MT. VERNON — State Rep. Mike Bost says the latest fracking bill in the Legislature could mean jobs in Southern Illinois, if it doesn’t get derailed with amendments.
“We worked on this bill in phases,” Bost said. “First, we did a lot of research and learned a lot of information about fracking and the process. ... we worked on the taxing side ... and now the newest amendment added to it is to have all union labor on the sites.”
It has been a roller coaster of a ride for the bill, which was introduced by State Rep. John Bradley, with Bost as a chief co-sponsor. The bill, HB 2615 and was introduced on Feb. 21.
Since that time, additional bills have been filed which would place a moratorium on fracking.
Fracking is horizontal drilling and hydraulic fracturing. The process uses high pressure mixtures of water, sand or gravel and chemicals to crack rock formations to release oil and natural gas. Vertical fracking has been used for decades in the oil industry, while horizontal fracking has been used for just over a decade.
One group in Illinois has also come forward to oppose the use of fracking — SAFE, which stands for Southern Illinoisans Against Fracturing our Environment.
One such representative of the opposition, Vito Mastrangelo, went before the Rend Lake Conservancy Board last week, to “urge you not to make any sweetheart deals ... they use too much water.”
Also this week, SAFE held an anti-fracking rally in Carbondale, stating they believe the process will pollute air and water, urging the state to place a moratorium on the process.
“There is a moratorium on the table and we’d like students to call their legislators and tell them they have concerns about this and a moratorium is a good way to put the breaks on this and study the issue,” stated Tabitha Tripp of SAFE.
Bost said the first phase of the bill he is co-sponsoring addressed any environmental concerns with the process.
“First (SAFE) said they were concerned about surface ground water and aquifers,”Bost said. “The language fixes any problems with that issue, as companies will have to test first, during and after. It also addresses the use of any chemicals they may be using. Then, the next thing (SAFE) cited is concerns with the fault line. We brought in experts from around the nation, specialists that understand the shale plate here. Fracturing, both types, have never been known to be tied to any fault problem.”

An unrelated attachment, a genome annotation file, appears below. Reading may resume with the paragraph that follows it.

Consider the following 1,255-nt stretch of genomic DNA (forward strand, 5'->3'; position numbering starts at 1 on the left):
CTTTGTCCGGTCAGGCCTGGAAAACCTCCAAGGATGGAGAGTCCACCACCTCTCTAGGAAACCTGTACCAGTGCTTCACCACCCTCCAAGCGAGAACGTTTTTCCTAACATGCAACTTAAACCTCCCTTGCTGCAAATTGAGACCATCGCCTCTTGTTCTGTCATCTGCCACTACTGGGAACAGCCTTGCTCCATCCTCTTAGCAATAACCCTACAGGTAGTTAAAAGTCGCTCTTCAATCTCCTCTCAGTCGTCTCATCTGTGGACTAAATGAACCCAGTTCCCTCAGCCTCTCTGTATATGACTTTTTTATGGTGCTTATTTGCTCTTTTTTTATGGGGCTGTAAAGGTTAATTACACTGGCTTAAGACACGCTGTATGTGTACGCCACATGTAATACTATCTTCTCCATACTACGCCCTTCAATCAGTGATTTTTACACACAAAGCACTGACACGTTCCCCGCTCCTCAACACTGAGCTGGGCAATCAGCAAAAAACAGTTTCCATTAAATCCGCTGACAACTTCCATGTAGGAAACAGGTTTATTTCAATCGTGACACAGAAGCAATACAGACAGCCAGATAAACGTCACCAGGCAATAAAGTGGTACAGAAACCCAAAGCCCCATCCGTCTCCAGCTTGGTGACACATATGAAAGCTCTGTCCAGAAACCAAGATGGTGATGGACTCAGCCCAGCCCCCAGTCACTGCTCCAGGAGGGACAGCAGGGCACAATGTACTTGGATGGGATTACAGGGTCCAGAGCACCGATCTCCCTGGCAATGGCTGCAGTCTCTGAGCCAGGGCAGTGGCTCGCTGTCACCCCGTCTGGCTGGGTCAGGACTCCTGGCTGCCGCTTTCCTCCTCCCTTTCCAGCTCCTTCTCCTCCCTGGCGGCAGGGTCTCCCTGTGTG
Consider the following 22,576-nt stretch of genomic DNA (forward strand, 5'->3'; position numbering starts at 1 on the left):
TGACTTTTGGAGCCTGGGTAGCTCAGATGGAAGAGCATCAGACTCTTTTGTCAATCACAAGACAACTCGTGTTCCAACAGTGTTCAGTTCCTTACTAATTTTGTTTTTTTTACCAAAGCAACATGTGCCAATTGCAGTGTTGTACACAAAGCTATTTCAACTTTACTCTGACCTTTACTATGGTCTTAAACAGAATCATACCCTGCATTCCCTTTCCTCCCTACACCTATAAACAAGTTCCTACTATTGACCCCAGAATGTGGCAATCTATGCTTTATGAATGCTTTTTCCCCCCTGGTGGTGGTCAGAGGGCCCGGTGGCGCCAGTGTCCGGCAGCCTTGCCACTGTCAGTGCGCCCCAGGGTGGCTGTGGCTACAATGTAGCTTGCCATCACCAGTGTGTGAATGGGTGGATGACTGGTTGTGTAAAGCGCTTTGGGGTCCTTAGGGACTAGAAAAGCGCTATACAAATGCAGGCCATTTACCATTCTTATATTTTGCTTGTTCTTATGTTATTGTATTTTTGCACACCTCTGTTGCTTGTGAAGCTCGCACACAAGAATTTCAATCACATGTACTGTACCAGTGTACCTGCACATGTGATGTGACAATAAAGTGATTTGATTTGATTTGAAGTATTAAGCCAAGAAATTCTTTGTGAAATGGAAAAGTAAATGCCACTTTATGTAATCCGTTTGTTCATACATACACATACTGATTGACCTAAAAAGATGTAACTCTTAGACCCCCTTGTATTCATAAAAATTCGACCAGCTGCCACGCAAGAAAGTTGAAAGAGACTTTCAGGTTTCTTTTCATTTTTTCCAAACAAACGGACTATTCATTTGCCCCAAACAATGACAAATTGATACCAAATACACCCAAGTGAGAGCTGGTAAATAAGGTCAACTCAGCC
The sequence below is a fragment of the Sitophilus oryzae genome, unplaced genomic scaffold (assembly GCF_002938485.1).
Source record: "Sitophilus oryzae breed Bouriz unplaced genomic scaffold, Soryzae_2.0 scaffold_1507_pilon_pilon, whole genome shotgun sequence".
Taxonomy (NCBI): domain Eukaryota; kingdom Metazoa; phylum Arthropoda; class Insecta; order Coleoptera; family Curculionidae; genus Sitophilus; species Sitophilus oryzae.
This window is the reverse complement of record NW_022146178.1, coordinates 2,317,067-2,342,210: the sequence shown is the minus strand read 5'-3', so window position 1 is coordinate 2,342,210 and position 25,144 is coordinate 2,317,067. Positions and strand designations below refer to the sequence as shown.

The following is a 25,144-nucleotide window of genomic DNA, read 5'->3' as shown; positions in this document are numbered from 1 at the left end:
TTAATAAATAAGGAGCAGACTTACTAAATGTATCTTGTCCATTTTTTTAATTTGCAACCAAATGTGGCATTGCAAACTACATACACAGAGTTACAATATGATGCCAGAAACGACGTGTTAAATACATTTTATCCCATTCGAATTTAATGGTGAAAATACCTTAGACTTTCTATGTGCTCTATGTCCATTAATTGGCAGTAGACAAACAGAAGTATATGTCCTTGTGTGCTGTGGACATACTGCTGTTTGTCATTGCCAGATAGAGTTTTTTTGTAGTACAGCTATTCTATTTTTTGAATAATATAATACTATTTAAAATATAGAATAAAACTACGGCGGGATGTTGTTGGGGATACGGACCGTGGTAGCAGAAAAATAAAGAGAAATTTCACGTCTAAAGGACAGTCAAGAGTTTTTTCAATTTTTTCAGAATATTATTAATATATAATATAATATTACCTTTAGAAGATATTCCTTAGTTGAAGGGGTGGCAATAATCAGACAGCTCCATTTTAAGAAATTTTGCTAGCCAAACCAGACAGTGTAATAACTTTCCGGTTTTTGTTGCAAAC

Bost said the legislation answers all concerns brought forward by SAFE.
“But they said at no time would they sign off on any fracturing bill,” Bost said. “Even the Sierra Club and other environmental groups stood up in Springfield and said they now agree with the language on the regulation side.”
After moving from the regulation side of the legislation, work has been completed on the taxing side.
“We made it fee based to the Illinois Environmental Protection Agency can recoup the costs of permitting,” Bost explained. “We did the same for the Illinois Department of Natural Resources. There are several taxes in place, basically it sets in place taxes on a percentage of the oil brought out. ... The first year is one amount, and steadily goes up. When the well stops producing at a certain level, the taxes drop down again.”
Negotiations on the bill broke down when a third amendment was filed on the bill stating all those working on a well must be union members.
“There are only three companies that do this work,” Bost said. “They use highly-trained employees who have the training on the intensive technical aspects of the drilling. Yes, there will be laborers as well, but many of them are already in unions.”
The Illinois Chamber Foundation estimates fracking in Southern Illinois could create more than 47,000 jobs and have an economic impact of more than $9.5 billion, based on a study conducted by the Illinois State University. The study did not include economic impact of land leases and royalties.
“Horizontal fracking is already going on in Indiana on the exact same shale plate we have in Southern Illinois,” Bost said. “If we create an environment where the companies do not generate enough profit to justify coming to Illinois, they know there are other states they can go to. ... Right now, companies are not doing it in Illinois now, but there are no laws to regulate it if they were to start. They could go ahead and come in. If we put a moratorium up, they will not even look at Illinois. They will sell what leases they have secured and go. I would rather we have the legislation in place before anyone starts doing it, and then be able to take advantage of the economic impact.”
Bost said after the spring break for the Legislature, the bill will be discussed in the House Rules Committee.